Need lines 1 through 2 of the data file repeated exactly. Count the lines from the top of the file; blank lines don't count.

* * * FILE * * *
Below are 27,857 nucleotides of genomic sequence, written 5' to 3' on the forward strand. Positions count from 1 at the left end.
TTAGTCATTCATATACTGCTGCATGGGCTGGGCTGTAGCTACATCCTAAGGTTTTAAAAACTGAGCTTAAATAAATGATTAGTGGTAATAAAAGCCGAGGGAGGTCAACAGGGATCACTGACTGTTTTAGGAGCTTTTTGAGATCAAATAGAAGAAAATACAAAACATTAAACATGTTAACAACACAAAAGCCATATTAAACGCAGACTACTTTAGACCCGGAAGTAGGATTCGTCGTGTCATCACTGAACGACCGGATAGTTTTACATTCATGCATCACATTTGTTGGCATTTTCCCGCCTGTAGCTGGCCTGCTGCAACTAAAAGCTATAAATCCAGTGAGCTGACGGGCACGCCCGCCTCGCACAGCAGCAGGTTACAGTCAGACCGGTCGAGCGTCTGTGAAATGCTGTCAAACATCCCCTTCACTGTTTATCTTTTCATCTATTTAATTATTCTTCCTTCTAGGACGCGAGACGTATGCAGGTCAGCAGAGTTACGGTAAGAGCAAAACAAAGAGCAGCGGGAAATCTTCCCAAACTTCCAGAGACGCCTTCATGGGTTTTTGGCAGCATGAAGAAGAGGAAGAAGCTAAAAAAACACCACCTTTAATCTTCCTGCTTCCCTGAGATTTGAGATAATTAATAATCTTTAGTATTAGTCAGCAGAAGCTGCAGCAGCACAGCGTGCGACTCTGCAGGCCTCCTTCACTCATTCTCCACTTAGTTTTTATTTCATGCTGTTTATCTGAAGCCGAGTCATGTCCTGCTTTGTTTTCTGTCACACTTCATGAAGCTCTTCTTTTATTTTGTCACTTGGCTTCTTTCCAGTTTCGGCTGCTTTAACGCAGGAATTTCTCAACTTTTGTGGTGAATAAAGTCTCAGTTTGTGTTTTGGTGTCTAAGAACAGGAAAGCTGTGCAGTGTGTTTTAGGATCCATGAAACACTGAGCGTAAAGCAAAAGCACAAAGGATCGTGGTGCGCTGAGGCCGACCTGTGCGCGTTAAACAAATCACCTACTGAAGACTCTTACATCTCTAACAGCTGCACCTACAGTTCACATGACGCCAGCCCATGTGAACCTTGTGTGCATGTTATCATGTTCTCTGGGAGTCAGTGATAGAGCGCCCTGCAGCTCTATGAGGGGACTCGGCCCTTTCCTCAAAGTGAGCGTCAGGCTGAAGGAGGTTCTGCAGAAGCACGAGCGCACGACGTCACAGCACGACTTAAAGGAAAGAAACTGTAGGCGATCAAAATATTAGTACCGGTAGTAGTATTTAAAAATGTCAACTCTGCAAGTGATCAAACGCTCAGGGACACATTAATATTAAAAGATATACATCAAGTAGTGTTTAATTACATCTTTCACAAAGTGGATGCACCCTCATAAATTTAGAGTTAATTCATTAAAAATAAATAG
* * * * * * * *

Below are 27,857 nucleotides of genomic sequence, written 5' to 3' on the forward strand. Positions count from 1 at the left end.
TTAGTCATTCATATACTGCTGCATGGGCTGGGCTGTAGCTACATCCTAAGGTTTTAAAAACTGAGCTTAAATAAATGATTAGTGGTAATAAAAGCCGAGGGAGGTCAACAGGGATCACTGACTGTTTTAGGAGCTTTTTGAGATCAAATAGAAGAAAATACAAAACATTAAACATGTTAACAACACAAAAGCCATATTAAACGCAGACTACTTTAGACCCGGAAGTAGGATTCGTCGTGTCATCACTGAACGACCGGATAGTTTTACATTCATGCATCACATTTGTTGGCATTTTCCCGCCTGTAGCTGGCCTGCTGCAACTAAAAGCTATAAATCCAGTGAGCTGACGGGCACGCCCGCCTCGCACAGCAGCAGGTTACAGTCAGACCGGTCGAGCGTCTGTGAAATGCTGTCAAACATCCCCTTCACTGTTTATCTTTTCATCTATTTAATTATTCTTCCTTCTAGGACGCGAGACGTATGCAGGTCAGCAGAGTTACGGTAAGAGCAAAACAAAGAGCAGCGGGAAATCTTCCCAAACTTCCAGAGACGCCTTCATGGGTTTTTGGCAGCATGAAGAAGAGGAAGAAGCTAAAAAAACACCACCTTTAATCTTCCTGCTTCCCTGAGATTTGAGATAATTAATAATCTTTAGTATTAGTCAGCAGAAGCTGCAGCAGCACAGCGTGCGACTCTGCAGGCCTCCTTCACTCATTCTCCACTTAGTTTTTATTTCATGCTGTTTATCTGAAGCCGAGTCATGTCCTGCTTTGTTTTCTGTCACACTTCATGAAGCTCTTCTTTTATTTTGTCACTTGGCTTCTTTCCAGTTTCGGCTGCTTTAACGCAGGAATTTCTCAACTTTTGTGGTGAATAAAGTCTCAGTTTGTGTTTTGGTGTCTAAGAACAGGAAAGCTGTGCAGTGTGTTTTAGGATCCATGAAACACTGAGCGTAAAGCAAAAGCACAAAGGATCGTGGTGCGCTGAGGCCGACCTGTGCGCGTTAAACAAATCACCTACTGAAGACTCTTACATCTCTAACAGCTGCACCTACAGTTCACATGACGCCAGCCCATGTGAACCTTGTGTGCATGTTATCATGTTCTCTGGGAGTCAGTGATAGAGCGCCCTGCAGCTCTATGAGGGGACTCGGCCCTTTCCTCAAAGTGAGCGTCAGGCTGAAGGAGGTTCTGCAGAAGCACGAGCGCACGACGTCACAGCACGACTTAAAGGAAAGAAACTGTAGGCGATCAAAATATTAGTACCGGTAGTAGTATTTAAAAATGTCAACTCTGCAAGTGATCAAACGCTCAGGGACACATTAATATTAAAAGATATACATCAAGTAGTGTTTAATTACATCTTTCACAAAGTGGATGCACCCTCATAAATTTAGAGTTAATTCATTAAAAATAAATAG